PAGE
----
The point is not that rules were changed, but the process and debate that engendered change. Ultimately, the NSG was unable to counter the US argument that India is reliable. After all, India’s record of not acquiring, diverting to military purposes or transferring nuclear weapons or technology illegally – even though, not having signed the NPT, India was never bound by its restrictions – is impeccable. India’s moral compass, carefully maintained ever since the 1940s when its nuclear program was initiated, secured legitimization of its de facto nuclear status internationally and on India’s own terms.

Sino-Pakistani nuclear diplomacy presents an essay in contrast both in terms of procedure and goals. Unlike the Undo-US negotiations, Sino-Pakistani negotiations are secret. There is no sign of a separation plan to ensure that material and technology is not diverted to third parties or weapons programs. Nor is there any indication of approaching the NSG for a waiver. Whereas Indians earned the right to nuclear commerce because they did the right thing, Pakistan’s nuclear diplomacy has a well-documented and abysmal record of proliferation involving not just a handful of out-of-control scientists but the state. This is not a question of who should be involved in nuclear trade, but that Pakistan has actively ignored all international conventions, abdicated all sense of responsibility, and persistently lied about its clandestine actions.

Furthermore, the absence (so far as anyone knows) of a Sino-Pakistani separation plan renders any new transfer unethical and illegal. China, as an NSG member, is barred from trading with Pakistan since it is neither a recognised nuclear weapons state nor the beneficiary of an exception sanctified by the NSG. It is thus not too far-fetched to assume that the entire deal is so shrouded in secrecy because of two factors. First, China is in breach of its own treaty obligations. Second, China intends to furnish a country, which the NSG is certain not to trust enough to grant a waiver or believe it will keep to a separation plan, even if one were negotiated.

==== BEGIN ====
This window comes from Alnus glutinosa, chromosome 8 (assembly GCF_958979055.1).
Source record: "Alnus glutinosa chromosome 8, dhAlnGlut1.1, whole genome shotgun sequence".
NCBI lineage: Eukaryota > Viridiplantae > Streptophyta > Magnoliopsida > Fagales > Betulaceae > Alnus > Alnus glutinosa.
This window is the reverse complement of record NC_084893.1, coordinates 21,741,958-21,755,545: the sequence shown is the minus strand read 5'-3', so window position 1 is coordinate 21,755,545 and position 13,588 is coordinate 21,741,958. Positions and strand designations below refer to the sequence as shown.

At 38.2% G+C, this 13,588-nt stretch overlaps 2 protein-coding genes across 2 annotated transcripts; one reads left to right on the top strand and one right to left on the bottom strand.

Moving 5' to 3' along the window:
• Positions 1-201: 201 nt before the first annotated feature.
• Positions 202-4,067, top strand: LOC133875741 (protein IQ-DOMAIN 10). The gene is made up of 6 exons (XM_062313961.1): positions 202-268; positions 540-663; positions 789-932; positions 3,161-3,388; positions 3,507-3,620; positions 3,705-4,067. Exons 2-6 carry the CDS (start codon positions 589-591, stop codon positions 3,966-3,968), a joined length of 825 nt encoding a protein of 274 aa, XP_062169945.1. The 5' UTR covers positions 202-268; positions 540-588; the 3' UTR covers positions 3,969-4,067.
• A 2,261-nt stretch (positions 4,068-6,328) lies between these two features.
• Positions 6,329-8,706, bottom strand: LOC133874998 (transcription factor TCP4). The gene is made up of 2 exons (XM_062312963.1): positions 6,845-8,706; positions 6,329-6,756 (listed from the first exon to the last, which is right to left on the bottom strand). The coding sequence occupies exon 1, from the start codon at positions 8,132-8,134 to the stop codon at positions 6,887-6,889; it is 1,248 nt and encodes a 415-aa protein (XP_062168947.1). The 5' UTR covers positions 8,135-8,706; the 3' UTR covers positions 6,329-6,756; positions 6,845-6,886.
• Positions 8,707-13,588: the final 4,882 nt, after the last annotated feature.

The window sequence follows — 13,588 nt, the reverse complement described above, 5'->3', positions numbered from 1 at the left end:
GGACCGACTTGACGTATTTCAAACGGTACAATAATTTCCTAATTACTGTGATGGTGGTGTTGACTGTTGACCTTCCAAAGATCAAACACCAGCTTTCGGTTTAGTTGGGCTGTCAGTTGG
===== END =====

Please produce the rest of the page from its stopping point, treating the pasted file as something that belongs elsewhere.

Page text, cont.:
Not only is the conduct and aims of the two sets of negotiations radically different but so are the underlying premises. India’s nuclear activity is premised on morality because though challenging international conventions, India does so openly, with procedural clarity and the ultimate goal of disarmament. This is not so with China and Pakistan, which justify the transfer of reactors under a secret 1980s treaty. Nor does the plea that the Sino-Pakistan deal is exempt from NSG rules since it was concluded before China became a signatory hold water. China’s detailed statement upon joining the NSG detailing outstanding commitments said nothing about providing Pakistan additional reactors. While Pakistan is motivated only by the yearning for sub-continental parity, it appears that China makes it up as it goes along.

In short, India, China and Pakistan want to transform the existing international order. However, only India operates within the prevailing frameworks it wishes to change and succeeds without resorting to subterfuge. This is what makes India moral and an exemplary example for the world.

* Deep Datta-Ray is a historian by training. He is based in London. E-mail: dattaray@gmail.com